1. Home
  2. Asia
  3. Nepal

Kathmandu hospitals could collapse in an earthquake - experts

Only one hospital in the city has been retrofitted. Most of Kathmandu's 50 hospitals could collapse during an earthquake
(Naresh Newar/IRIN)

Most of Kathmandu’s 50 hospitals are poorly built and would collapse if there were a major earthquake, experts warn. They also note that health institutions lack emergency response plans and are generally ill-prepared.

Kathmandu valley lies in a high risk earthquake zone; poorly constructed buildings and lack of preparedness could significantly increase the casualty rate if there were another big earthquake.

The Nepal-Bihar Earthquake of 1934, measuring 8.4 on the Richter scale, left thousands dead and over 200,000 buildings severely damaged or destroyed.

According to the Nepal Red Cross Society’s Earthquake Contingency Plan 2008, an earthquake measuring 7-8 on the Richter scale could kill up to 50,000 people in the city, injure 100,000 and destroy 60 percent of buildings, leaving 900,000 homeless.

Most of the hospitals in Kathmandu would be so badly damaged that medical services would be virtually impossible for months, local NGO National Society for Earthquake Technology (NSET), told IRIN.

“Our health capacities are so weak. We still don’t have emergency medical response mechanisms in place yet,” said disaster expert Amod Dixit, NSET executive director.


A 2001 joint assessment entitled Structural Vulnerability Assessment of Hospitals in Kathmandu Valley by Nepal’s Ministry of Health and Population, the World Health Organization (WHO) and NSET, said over 80 percent of assessed hospitals were vulnerable, while the remaining 20 percent were at high risk of total collapse.

The findings were based on an assessment of 14 major government and private hospitals (deemed a cross section of most health institutions across the city). But seven years on, conditions have yet to improve.

According to NSET, the city’s health sector is ill- prepared to cope with the 100,000 or more people likely to be injured in a big earthquake.

“Most hospitals already lack the capacity to deal with mass casualties,” said social worker Bijay Male, president of the community-run Chattrapati Free Clinic, the only hospital in the country to have been retrofitted to withstand a major quake.

Emergency response plans

“All hospitals should immediately develop emergency response plans and make it an important component of their medical programmes,” said earthquake preparedness expert Mahesh Nakarmi.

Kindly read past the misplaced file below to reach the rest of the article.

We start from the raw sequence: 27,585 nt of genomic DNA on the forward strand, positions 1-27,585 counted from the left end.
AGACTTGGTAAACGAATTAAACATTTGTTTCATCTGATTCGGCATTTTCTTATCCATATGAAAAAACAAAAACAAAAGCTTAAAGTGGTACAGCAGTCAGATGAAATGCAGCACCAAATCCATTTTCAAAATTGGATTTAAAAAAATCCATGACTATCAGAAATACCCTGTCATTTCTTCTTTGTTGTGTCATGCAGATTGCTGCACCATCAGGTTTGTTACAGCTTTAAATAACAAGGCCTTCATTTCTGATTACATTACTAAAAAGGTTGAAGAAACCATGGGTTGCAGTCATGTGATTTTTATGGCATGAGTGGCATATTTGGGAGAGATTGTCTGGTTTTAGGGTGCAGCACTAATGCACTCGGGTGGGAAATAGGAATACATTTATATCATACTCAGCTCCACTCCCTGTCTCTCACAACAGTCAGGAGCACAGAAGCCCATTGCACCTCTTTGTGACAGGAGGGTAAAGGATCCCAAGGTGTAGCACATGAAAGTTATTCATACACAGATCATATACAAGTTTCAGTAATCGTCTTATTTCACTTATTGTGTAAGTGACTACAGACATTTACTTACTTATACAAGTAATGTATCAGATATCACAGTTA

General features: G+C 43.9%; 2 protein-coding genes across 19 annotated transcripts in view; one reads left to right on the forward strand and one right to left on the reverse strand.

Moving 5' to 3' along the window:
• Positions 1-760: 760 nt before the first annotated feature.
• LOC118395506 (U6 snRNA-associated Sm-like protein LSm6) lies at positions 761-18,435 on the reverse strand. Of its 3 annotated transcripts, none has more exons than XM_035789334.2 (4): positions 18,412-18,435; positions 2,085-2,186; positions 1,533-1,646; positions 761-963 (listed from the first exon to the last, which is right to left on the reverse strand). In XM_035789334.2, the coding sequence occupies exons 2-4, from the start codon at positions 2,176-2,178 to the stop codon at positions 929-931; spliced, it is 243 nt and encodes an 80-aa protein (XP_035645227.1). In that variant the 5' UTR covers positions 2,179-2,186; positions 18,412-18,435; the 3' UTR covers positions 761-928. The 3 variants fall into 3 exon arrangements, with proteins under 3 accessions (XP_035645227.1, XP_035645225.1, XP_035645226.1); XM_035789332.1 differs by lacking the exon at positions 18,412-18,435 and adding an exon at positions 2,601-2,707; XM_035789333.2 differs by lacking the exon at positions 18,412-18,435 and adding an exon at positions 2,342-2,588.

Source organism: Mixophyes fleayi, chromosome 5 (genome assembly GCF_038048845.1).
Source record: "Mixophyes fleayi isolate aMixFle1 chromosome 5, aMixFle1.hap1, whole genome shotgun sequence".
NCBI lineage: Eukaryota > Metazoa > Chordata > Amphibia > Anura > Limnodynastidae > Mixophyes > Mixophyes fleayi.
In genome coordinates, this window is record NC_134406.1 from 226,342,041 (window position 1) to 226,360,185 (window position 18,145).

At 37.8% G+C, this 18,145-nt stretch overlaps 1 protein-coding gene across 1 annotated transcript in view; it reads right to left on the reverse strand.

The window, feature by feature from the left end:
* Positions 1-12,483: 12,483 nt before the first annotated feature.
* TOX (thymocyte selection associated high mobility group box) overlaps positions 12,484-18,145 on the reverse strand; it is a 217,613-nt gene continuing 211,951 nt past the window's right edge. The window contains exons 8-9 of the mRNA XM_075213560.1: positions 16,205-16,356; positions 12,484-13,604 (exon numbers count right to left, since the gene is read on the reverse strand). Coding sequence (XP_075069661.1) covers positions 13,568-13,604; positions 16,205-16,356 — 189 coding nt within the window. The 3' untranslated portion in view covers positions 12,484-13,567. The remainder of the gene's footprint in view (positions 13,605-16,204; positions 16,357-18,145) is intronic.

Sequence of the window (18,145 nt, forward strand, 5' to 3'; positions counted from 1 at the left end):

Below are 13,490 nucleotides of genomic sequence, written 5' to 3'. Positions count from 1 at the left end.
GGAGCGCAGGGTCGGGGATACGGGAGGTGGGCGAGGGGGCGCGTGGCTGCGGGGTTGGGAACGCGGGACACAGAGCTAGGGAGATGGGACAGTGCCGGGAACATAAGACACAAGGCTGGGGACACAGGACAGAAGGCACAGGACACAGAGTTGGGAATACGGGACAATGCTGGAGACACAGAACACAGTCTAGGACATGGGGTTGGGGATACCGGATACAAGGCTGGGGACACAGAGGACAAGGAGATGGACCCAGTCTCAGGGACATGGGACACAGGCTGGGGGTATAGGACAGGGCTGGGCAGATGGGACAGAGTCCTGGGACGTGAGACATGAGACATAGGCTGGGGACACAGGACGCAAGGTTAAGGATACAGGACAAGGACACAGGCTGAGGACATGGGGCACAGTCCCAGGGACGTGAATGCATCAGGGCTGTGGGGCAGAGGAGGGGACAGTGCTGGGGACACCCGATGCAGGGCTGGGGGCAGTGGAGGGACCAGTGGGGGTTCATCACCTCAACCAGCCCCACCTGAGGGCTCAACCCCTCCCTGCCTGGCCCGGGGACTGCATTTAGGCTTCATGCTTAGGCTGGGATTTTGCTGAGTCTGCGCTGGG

Government officials say measures are gradually being taken. The Ministry of Health is working on the development of hospital emergency preparedness plans with the support of WHO.

WHO representative Alexander Andjaparidze told IRIN the agency, in collaboration with the UN International Strategy for Disaster Risk Reduction (UNISDR) had launched a 2008-09 safer hospitals campaign. “We are also discussing how to strengthen health facilities with the World Bank,” he said.

The Emergency Health and Nutrition Working Group (EHNWG) - made up of UN agencies, donors and international and local NGOs - has been meeting regularly to do capacity assessments and coordinate response plans.

Pre-positioning of health kits

WHO officials told IRIN they were focusing on pre-positioning such things as inter-agency emergency health kits (IEHK), diarrhoeal kits, medicine and equipment in vulnerable areas.

Three sets of IEHK, each capable of serving 10,000 people for three months, have already been pre-positioned; another three sets are on their way to Kathmandu and could help at least 60,000 people for 90 days, according to WHO.

Five diarrhoeal kits (enough for 3,000 people) are in place, with 15 more on their way. WHO also has five large tents ready to be set up as an emergency field hospital.


This article was produced by IRIN News while it was part of the United Nations Office for the Coordination of Humanitarian Affairs. Please send queries on copyright or liability to the UN. For more information: https://shop.un.org/rights-permissions

Share this article
Join the discussion

We uncovered the sex abuse scandal that rocked the WHO, but there’s more to do

We just covered a report that says the World Health Organization failed to prevent and tackle widespread sexual abuse during the Ebola response in Congo.

Our investigation with the Thomson Reuters Foundation triggered this probe, demonstrating the impact our journalism can have. 

But this won’t be the last case of aid worker sex abuse. This also won’t be the last time the aid sector has to ask itself difficult questions about why justice for victims of sexual abuse and exploitation has been sorely lacking. 

We’re already working on our next investigation, but reporting like this takes months, sometimes years, and can’t be done alone. 

The support of our readers and donors helps keep our journalism free and accessible for all. Donations mean we can keep holding power in the aid sector accountable, and do more of this. 

Become a member today and support independent journalism

Become a member of The New Humanitarian

Support our journalism and become more involved in our community. Help us deliver informative, accessible, independent journalism that you can trust and provides accountability to the millions of people affected by crises worldwide.